A brand name is not enough to guarantee asset manager performance – it is people that count, says Watson Wyatt’s European investment consulting head Kevin Carter. “A brand name for brand name’s sake is not a sufficient condition to obtain outperformance,” he told the World Cup of Investment Management in Barcelona.
There were several factors that mark out the ability of firms to attract and retain talent, Carter told delegates.
These included the leadership in control of its own destiny, a stable corporate structure, the management of asset growth and the alignment of client-manager interests.
Carter said that these typically are not likely to be found in the large firms and certainly not in the large unitary ones. The kind of firm that does deliver these things needs to be more aligned with the client’s interests
“These are usually niche firms,” he said. But he noted that just having a niche firm does not guarantee performance. “But if you do want performance you may need a niche firm constructed in such a way that helps you deliver it.”
Employee ownership and commitment are typically regarded as being supportive of fund performance, as is having a smaller number of clients. Another factor he referred to was being more willing to adopt fixed fees and performance fees.
The traditional argument in favour of large firms - size of assets, higher IT spend, distribution power and in-house synergies - are no longer valid. “You should ignore brands for brand’s sake when picking an investment manager,” he reiterated. There are some areas where brand would be of advantage, he said, referring to liability matching, passive investment and enhanced indexing where size actually helped.
As to what firms would attract talented people in the future he though the boutique model would be the winner but some boutiques could be within larger firms, he pointed out. “The best firms will be those with the best people.”
Enhanced indexing managers are continuing to attract assets, but it was too early to judge the performance of those managers offering international products, said Margaret Stumpp, chief investment officer of New Jersey-based Quantitative Management Associates told the conference.
She said that there are not that many international participants. An analysis she undertook of the international managers covered 15 investment firms offering 19 strategies with tracking error of 0.25-3.50, where figures were available for at least three years.
The international strategies were for managers using an EAFE benchmark. The assets they had under management came to $76bn (E63.7bn). “This is a figure that was virtually zero three years ago,” said Stumpp.
In a separate study of the US domestic arena she covered 50 strategies from 40 investment firms covering £222bn (e323bn) in assets. One difference she noted between the domestic and the national managers was that the cash management approach used in the US was not being offered. In her view there are “significant conceptual advantages to enhanced indexing”.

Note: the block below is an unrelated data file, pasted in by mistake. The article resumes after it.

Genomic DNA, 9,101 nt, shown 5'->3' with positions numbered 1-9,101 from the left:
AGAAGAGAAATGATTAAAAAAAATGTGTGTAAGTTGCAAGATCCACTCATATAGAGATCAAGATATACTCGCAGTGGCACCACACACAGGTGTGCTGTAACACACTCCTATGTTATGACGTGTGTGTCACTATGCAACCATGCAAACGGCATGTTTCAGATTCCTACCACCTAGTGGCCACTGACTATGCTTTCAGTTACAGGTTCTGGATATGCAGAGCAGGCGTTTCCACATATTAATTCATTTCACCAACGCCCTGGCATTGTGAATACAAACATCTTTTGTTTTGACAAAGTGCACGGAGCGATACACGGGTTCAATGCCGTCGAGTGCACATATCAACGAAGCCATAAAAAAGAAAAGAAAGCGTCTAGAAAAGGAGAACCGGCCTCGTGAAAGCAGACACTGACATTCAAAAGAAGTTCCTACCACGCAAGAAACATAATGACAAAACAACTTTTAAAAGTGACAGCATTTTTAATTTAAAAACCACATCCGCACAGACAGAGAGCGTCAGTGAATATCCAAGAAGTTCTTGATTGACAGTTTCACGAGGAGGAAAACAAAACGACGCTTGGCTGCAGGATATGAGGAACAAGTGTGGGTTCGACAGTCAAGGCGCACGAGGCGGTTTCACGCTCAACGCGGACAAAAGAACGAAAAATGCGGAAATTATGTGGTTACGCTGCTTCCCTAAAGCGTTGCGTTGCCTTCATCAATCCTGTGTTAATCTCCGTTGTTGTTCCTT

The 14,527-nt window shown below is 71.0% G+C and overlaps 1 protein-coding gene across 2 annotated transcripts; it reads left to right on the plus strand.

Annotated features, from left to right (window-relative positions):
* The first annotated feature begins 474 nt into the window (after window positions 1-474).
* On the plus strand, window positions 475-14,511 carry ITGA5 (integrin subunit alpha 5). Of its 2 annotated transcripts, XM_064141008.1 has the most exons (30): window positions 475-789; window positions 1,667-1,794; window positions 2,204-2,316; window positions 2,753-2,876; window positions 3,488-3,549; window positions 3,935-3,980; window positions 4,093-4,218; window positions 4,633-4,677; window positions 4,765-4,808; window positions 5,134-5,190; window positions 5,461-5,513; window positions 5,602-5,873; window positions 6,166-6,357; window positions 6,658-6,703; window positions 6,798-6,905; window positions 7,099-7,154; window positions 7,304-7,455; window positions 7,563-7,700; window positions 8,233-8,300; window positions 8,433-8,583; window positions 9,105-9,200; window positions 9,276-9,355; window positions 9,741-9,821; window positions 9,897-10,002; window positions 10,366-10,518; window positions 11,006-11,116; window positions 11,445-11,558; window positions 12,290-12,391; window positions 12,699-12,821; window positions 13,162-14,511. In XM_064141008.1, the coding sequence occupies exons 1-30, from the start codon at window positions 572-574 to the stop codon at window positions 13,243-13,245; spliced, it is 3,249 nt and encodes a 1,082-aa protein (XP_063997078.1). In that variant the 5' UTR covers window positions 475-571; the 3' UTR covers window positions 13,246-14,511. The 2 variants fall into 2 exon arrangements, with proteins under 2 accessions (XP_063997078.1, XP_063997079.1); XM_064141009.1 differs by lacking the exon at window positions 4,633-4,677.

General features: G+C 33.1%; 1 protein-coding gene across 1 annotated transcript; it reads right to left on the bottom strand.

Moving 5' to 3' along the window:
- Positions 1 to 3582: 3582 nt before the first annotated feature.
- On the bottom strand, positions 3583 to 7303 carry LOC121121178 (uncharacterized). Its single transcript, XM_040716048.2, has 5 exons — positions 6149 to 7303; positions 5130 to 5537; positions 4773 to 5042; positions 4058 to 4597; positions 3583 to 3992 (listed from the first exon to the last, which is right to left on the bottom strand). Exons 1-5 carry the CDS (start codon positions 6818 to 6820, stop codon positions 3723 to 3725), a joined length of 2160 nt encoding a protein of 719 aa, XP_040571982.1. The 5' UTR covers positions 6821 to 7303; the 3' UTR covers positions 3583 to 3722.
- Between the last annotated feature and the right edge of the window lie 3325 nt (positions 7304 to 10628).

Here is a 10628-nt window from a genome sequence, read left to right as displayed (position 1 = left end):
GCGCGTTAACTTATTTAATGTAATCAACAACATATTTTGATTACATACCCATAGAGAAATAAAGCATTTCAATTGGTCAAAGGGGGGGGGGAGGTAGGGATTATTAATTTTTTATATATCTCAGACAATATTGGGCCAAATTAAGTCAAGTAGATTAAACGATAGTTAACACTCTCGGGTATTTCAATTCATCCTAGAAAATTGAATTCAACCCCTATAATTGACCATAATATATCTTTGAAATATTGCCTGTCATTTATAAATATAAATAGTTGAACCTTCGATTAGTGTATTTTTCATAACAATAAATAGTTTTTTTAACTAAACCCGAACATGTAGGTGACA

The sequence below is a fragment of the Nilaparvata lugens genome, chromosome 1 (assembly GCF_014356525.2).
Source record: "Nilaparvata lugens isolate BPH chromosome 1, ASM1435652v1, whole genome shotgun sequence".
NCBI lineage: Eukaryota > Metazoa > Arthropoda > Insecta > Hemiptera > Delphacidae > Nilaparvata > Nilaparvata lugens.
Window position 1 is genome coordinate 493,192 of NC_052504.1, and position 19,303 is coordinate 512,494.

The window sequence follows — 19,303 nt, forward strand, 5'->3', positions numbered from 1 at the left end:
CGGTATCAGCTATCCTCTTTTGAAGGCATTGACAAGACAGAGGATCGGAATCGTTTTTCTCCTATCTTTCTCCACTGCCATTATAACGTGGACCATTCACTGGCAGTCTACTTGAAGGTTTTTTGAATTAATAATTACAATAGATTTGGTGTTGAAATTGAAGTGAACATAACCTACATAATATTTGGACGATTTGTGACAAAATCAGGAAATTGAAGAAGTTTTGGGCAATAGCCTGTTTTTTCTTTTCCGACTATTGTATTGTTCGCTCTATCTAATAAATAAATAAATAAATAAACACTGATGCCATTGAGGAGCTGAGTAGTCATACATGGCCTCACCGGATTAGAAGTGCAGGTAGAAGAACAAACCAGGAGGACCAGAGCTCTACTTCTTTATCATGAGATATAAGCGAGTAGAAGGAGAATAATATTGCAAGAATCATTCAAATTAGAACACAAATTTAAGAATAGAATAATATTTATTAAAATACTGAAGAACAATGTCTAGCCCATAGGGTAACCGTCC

Managers generally were performing well regardless of the approach they took in their investment processes which included quantitative, derivative- based traditional or cash based. As international and global products emerged with similar attributes she noted, that the cash approach was not being offered.
She emphasised that for US products “there is a lot of ground to be made by combining different managers”.
Institutional investors were put into the dock on their approach to commodities indices, at the conference.
“If the institutional investor is a hammer, all investment problems are supposed to look like nails, and we force commodities into indices, for better or worse,” said commodity expert Howard Simons, who is a strategist to Bianco Research and president of Rosewood Trading, both US-based.
“We have seen widely divergent approaches to the construction of commodity indices, which indicates we have no a priori knowledge to construct one properly,” he said. All approaches, in Simons’ view, were no more than “ad hoc responses” to past performance as they seek to attract investment funds.
He thought that commodity index funds were handicapped because, among other reasons, commodities tend to be mean reverting over time. “Neither they nor anyone else can promise a long-term bull market in commodities due to the self-correcting nature of commodity price cycles,” he added.
He pointed out that just as indexation can produce absurdities in stocks, it can also produce “crowding effects” during the monthly roll. “What worked with $5bn may get awkward at $70bn, when everyone knows the dates and quantities of the trade.” This invited front running in his view.
He warned about the care needed when investing in commodities, pointing out that in contrast to equities, fixed income and real estate, commodity futures are by design a “zero-sum game”.
“The cyclical and mean reverting nature of commodity prices and their observed declining constant dollar prices overtime should give pause to those seeking this as a source of return,” said Simons.
However, he said that petroleum markets might be an exception here, as crude oil is produced without replacement and there is no recycling, as there is with gold and other metals.
He pointed out that higher commodity prices will encourage future production and discourage demand, which was a self-defeating strategy.
“We are in a self-fulfilling bull market at present wherein higher prices attract new funds. This is referred to as a ‘bubble’ in other walks of life.”